with thanks for the time and effort contributed.
Various issues reported via sqlsmith by Andreas Seltenreich
Authors: Pavan Deolasee, Simon Riggs
Reviewers: Peter Geoghegan, Amit Langote, Tomas Vondra, Simon Riggs
Continue reading Waiting for PostgreSQL 11 – MERGE SQL Command following SQL:2016
On 28th of March 2018, Andrew Dunstan committed patch:
Fast ALTER TABLE ADD COLUMN with a non-NULL default
Currently adding a column to a table with a non-NULL default results in
a rewrite of the table. For large tables this can be both expensive and
disruptive. This patch removes the need for the rewrite as long as the
default value is not volatile. The default expression is evaluated at
the time of the ALTER TABLE and the result stored in a new column
(attmissingval) in pg_attribute, and a new column (atthasmissing) is set
to true. Any existing row when fetched will be supplied with the
attmissingval. New rows will have the supplied value or the default and
so will never need the attmissingval.
Any time the table is rewritten all the atthasmissing and attmissingval
settings for the attributes are cleared, as they are no longer needed.
The most visible code change from this is in heap_attisnull, which
acquires a third TupleDesc argument, allowing it to detect a missing
value if there is one. In many cases where it is known that there will
not be any (e.g. catalog relations) NULL can be passed for this
Andrew Dunstan, heavily modified from an original patch from Serge
Reviewed by Tom Lane, Andres Freund, Tomas Vondra and David Rowley.
Continue reading Waiting for PostgreSQL 11 – Fast ALTER TABLE ADD COLUMN with a non-NULL default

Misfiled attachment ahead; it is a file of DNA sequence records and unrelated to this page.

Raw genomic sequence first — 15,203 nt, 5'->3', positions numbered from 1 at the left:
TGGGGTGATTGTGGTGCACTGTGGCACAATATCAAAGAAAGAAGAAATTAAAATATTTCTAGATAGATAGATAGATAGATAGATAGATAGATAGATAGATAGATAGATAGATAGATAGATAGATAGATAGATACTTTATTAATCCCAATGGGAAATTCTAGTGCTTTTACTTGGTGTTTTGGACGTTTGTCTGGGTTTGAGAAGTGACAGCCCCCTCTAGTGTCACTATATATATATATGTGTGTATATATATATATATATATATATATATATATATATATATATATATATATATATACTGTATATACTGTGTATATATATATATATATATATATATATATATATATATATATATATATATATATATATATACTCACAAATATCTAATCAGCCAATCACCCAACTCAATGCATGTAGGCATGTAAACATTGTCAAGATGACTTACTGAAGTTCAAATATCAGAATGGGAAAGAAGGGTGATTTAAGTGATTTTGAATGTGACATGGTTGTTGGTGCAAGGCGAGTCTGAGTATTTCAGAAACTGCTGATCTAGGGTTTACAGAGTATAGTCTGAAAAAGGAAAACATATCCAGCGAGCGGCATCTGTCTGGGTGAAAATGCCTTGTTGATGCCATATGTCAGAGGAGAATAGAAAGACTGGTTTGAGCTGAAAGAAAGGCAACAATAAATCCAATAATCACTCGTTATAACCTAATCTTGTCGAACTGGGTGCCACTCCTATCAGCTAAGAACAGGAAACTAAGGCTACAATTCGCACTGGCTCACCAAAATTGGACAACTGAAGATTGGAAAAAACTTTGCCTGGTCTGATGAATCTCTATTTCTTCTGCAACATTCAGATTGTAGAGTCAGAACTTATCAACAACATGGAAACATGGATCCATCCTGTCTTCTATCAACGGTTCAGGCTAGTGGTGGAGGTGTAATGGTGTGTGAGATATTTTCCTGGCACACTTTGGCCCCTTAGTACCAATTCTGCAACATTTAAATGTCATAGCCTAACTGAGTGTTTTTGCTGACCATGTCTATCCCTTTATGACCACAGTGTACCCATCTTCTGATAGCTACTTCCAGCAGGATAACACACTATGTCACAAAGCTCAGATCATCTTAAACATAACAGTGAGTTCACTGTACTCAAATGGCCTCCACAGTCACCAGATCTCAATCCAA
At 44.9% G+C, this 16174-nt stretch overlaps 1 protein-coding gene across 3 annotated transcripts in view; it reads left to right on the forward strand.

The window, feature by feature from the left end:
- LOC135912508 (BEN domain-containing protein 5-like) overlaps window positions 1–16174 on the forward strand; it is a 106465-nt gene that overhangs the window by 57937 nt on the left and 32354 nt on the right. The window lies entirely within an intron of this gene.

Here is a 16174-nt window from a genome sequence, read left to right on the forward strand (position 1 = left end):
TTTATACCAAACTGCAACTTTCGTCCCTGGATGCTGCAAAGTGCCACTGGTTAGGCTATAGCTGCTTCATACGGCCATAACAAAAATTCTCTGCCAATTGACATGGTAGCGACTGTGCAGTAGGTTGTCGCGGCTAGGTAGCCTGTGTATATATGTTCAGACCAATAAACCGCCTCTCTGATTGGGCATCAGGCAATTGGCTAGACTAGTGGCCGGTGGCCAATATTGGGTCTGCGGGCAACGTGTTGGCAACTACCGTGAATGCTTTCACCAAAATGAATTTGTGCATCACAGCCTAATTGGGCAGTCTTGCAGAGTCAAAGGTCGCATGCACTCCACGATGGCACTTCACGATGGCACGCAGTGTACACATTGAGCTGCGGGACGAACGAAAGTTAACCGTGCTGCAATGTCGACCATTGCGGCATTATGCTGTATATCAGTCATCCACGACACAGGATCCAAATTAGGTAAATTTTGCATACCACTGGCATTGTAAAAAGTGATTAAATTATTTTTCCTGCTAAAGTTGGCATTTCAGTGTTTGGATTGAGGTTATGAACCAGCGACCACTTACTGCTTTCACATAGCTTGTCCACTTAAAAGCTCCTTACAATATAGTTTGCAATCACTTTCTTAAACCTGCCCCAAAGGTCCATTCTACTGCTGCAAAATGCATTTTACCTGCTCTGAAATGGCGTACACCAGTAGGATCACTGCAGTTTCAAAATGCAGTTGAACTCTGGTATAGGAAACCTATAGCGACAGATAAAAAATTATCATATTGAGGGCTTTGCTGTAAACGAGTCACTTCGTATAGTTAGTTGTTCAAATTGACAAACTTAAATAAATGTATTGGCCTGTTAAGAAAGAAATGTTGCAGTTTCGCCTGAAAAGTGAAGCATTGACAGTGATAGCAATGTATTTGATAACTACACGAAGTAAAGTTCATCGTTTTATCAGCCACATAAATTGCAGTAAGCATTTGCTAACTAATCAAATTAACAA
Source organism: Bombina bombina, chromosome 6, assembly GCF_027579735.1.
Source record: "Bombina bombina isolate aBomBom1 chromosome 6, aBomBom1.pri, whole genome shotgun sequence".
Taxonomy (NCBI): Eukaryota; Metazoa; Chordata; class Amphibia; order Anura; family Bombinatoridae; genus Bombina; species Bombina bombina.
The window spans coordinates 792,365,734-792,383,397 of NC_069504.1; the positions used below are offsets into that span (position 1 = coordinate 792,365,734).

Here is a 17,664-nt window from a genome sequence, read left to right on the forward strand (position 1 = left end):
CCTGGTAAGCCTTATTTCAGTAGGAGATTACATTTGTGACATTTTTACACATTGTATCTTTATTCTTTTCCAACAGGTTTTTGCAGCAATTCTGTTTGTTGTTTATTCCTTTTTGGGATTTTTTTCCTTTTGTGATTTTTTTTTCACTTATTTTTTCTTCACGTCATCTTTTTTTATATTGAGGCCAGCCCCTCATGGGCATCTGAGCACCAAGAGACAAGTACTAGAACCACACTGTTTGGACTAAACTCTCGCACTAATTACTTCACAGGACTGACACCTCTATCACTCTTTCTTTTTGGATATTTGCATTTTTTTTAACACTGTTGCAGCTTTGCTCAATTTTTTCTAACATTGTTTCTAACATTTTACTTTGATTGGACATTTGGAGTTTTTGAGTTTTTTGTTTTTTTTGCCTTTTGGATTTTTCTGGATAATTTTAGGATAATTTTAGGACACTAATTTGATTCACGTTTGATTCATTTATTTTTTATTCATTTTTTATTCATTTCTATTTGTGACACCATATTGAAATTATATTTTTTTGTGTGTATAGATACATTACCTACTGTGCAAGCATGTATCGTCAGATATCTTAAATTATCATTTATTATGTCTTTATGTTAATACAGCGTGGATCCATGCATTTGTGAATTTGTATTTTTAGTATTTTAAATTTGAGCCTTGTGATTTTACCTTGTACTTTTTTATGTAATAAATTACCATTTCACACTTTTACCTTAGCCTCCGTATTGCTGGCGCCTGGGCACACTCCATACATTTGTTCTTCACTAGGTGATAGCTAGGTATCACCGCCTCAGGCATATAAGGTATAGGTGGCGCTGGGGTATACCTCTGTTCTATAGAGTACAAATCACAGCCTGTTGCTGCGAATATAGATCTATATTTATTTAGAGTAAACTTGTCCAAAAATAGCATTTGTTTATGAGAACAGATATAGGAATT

On 7th of February 2018, Tom Lane committed patch:
Support all SQL:2011 options for window frame clauses.
This patch adds the ability to use "RANGE offset PRECEDING/FOLLOWING"
frame boundaries in window functions. We'd punted on that back in the
original patch to add window functions, because it was not clear how to
do it in a reasonably data-type-extensible fashion. That problem is
resolved here by adding the ability for btree operator classes to provide
an "in_range" support function that defines how to add or subtract the
RANGE offset value. Factoring it this way also allows the operator class
to avoid overflow problems near the ends of the datatype's range, if it
wishes to expend effort on that. (In the committed patch, the integer
opclasses handle that issue, but it did not seem worth the trouble to
avoid overflow failures for datetime types.)
The patch includes in_range support for the integer_ops opfamily
(int2/int4/int8) as well as the standard datetime types. Support for